8

As best as I can tell, a good example is sociopath:

sociopath — from socio- on model of psychopath

socio- — combining form of [Latin] socius

pathos — from [Greek] pathos

Hence, sociopath is a word coined from roots found in two different languages. Is there a good term that describes this?

3
11

I came across the term "hybrid word" when I was researching quadraphonic (which is one). This phrase would work for your situation.

Plus, "sociopath" is listed as an example of a hybrid word in the linked page.

6
  • Although accurate, this term is not particularly useful, since it relies on context to clarify its meaning.
    – Urbycoz
    Jun 8 '11 at 13:45
  • @Urbycoz What other meanings would "hybrid word" have? I can't think of any.
    – Kit Z. Fox
    Jun 8 '11 at 13:47
  • @Kit I'm not saying it doesn't make sense. It just doesn't seem to be immediately obvious what it would mean.
    – Urbycoz
    Jun 8 '11 at 14:15
  • @Urbycoz You mean it's not really common usage, not that it means different things? I guess I agree with that.
    – Kit Z. Fox
    Jun 8 '11 at 14:17
  • @Kit, I like the article, but one of the issues with it is that it lists a single source zuckermann.org/pdf/Hybridity_versus_Revivability.pdf ; in which the term "hybrid word" is actually not mentioned (I could not find it).
    – Unreason
    Jun 8 '11 at 14:38
8

I don't know that there is an accepted single term for words of this sort. I suggest that we coin the self-describing term heteroradical.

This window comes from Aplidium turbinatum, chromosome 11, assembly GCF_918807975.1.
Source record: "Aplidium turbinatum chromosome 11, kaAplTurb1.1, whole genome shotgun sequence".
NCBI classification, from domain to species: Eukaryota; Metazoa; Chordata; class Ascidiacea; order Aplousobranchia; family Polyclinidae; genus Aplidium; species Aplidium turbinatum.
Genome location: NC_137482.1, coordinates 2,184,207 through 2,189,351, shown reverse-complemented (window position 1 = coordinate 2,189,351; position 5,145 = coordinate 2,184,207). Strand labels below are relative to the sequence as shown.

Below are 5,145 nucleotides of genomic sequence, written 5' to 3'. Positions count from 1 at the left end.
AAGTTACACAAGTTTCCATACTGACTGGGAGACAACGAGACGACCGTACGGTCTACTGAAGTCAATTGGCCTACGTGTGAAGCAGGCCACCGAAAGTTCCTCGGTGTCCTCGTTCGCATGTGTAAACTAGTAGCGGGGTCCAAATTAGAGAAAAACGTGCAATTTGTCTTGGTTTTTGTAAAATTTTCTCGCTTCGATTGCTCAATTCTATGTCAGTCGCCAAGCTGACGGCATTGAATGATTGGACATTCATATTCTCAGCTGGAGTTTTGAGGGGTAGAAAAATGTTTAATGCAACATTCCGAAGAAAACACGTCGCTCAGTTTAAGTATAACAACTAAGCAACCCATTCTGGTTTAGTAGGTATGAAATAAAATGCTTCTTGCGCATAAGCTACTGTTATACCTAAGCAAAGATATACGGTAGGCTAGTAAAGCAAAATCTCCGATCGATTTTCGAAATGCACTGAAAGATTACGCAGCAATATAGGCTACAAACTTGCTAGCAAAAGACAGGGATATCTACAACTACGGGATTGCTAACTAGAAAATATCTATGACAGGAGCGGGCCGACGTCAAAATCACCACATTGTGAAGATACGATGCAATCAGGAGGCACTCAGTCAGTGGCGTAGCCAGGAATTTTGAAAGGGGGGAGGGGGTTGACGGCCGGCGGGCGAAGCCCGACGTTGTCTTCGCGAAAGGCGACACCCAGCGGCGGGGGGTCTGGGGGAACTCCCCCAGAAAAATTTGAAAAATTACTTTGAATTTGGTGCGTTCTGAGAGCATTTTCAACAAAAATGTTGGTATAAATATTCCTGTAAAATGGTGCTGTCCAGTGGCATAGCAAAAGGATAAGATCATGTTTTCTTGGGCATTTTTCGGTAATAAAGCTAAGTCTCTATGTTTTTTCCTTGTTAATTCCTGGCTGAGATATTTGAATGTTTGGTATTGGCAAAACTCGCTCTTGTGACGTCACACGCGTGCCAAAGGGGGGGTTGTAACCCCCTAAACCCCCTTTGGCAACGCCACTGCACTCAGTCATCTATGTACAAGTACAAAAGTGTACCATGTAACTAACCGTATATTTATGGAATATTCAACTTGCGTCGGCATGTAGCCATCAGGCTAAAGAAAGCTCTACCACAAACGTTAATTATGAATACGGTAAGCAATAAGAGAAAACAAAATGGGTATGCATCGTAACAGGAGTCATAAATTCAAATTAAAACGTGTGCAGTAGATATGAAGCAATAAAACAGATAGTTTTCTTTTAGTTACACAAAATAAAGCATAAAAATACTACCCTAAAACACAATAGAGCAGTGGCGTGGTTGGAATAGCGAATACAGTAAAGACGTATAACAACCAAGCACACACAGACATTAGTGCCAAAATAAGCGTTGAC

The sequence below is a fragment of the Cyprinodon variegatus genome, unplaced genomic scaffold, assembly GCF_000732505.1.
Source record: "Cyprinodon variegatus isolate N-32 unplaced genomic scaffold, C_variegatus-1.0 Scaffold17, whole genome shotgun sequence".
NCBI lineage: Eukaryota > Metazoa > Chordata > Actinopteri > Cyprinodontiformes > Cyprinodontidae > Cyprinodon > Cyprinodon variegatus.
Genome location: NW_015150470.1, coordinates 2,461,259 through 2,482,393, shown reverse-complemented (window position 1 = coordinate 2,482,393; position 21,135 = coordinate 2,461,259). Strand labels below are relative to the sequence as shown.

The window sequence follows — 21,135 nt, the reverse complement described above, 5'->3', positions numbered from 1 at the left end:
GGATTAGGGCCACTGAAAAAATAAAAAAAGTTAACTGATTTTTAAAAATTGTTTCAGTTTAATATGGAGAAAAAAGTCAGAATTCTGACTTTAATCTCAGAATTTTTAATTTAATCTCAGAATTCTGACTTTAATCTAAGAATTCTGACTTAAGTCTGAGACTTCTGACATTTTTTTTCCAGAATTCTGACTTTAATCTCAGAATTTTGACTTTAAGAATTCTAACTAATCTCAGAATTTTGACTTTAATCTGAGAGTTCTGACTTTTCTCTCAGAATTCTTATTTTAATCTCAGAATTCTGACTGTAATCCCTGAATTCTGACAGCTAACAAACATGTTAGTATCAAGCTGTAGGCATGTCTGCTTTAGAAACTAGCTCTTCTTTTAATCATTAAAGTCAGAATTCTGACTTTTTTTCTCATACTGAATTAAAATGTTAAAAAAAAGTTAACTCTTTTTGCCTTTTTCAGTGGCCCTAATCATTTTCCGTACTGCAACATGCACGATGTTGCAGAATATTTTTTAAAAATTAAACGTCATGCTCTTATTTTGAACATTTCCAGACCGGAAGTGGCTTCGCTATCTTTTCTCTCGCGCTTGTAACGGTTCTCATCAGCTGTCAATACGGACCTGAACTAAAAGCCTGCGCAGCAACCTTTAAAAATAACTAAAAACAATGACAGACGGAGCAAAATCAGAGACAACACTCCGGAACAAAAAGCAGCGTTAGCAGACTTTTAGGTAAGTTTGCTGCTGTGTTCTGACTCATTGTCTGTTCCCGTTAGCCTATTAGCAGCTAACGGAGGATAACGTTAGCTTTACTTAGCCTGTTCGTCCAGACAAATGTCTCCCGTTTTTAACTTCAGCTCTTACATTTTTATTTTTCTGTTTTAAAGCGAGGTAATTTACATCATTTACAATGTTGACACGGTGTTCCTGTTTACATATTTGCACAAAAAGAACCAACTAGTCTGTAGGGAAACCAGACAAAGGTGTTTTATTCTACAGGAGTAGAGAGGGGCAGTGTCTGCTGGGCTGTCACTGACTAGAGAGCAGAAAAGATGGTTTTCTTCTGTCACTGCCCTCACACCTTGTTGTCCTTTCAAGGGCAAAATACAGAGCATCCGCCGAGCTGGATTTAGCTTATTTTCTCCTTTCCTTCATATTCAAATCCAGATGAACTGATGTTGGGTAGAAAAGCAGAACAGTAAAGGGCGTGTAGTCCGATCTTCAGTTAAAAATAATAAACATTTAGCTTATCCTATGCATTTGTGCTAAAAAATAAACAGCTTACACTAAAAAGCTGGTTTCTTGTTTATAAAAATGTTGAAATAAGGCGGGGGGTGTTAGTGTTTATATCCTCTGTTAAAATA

5
  • 3
    +1 for a bold proposition. But does that make the rest of our words homoradical? Just curious.
    – Robusto
    Jun 8 '11 at 13:31
  • I reject this new term on the grounds that it is too-clever-by-half.
    – Urbycoz
    Jun 8 '11 at 13:36
  • 3
    @Robusto, naturally words from a single source are homoradical, or if you prefer, unirhizoid. Jun 8 '11 at 13:38
  • Maybe heterolingual compound is better? Polylingual?
    – Unreason
    Jun 8 '11 at 14:51
  • I would +1 you for the pun, but I must confine my support to Kit for hybrid. Jun 8 '11 at 17:39
1

'Multilingually derived' though two separate words, avoids neologisms and says what it means.

8
  • That's ambiguous; it could refer to a word that has been borrowed under the influence of multiple languages. Consider the several English words influenced by both Spanish and Portuguese. Oct 11 '11 at 3:29
  • @Mechanical snail: can you give some examples? A couple which are so influenced and explain how?
    – Mitch
    Oct 11 '11 at 11:51
  • A class of examples are from artificial languages like Esperanto, where morphemes are often intentionally chosen to be cognate to words in many languages. Examples in English: the morpheme -ado, from Spanish and Portuguese; incommunicado, word from Spanish but spelling from English (ultimately from Latin). Oct 11 '11 at 18:16
  • @Mechanical snail: oh, that sounds exactly like what the OP is talking about, any kind of word with roots or influences from distinct parent languages. Anyway, 'hybrid' is a succinct word for the situation (i.e. it's better than mine).
    – Mitch
    Oct 11 '11 at 20:17
  • I think he was talking about words containing one morpheme from one language and another morpheme from another. Oct 11 '11 at 22:50

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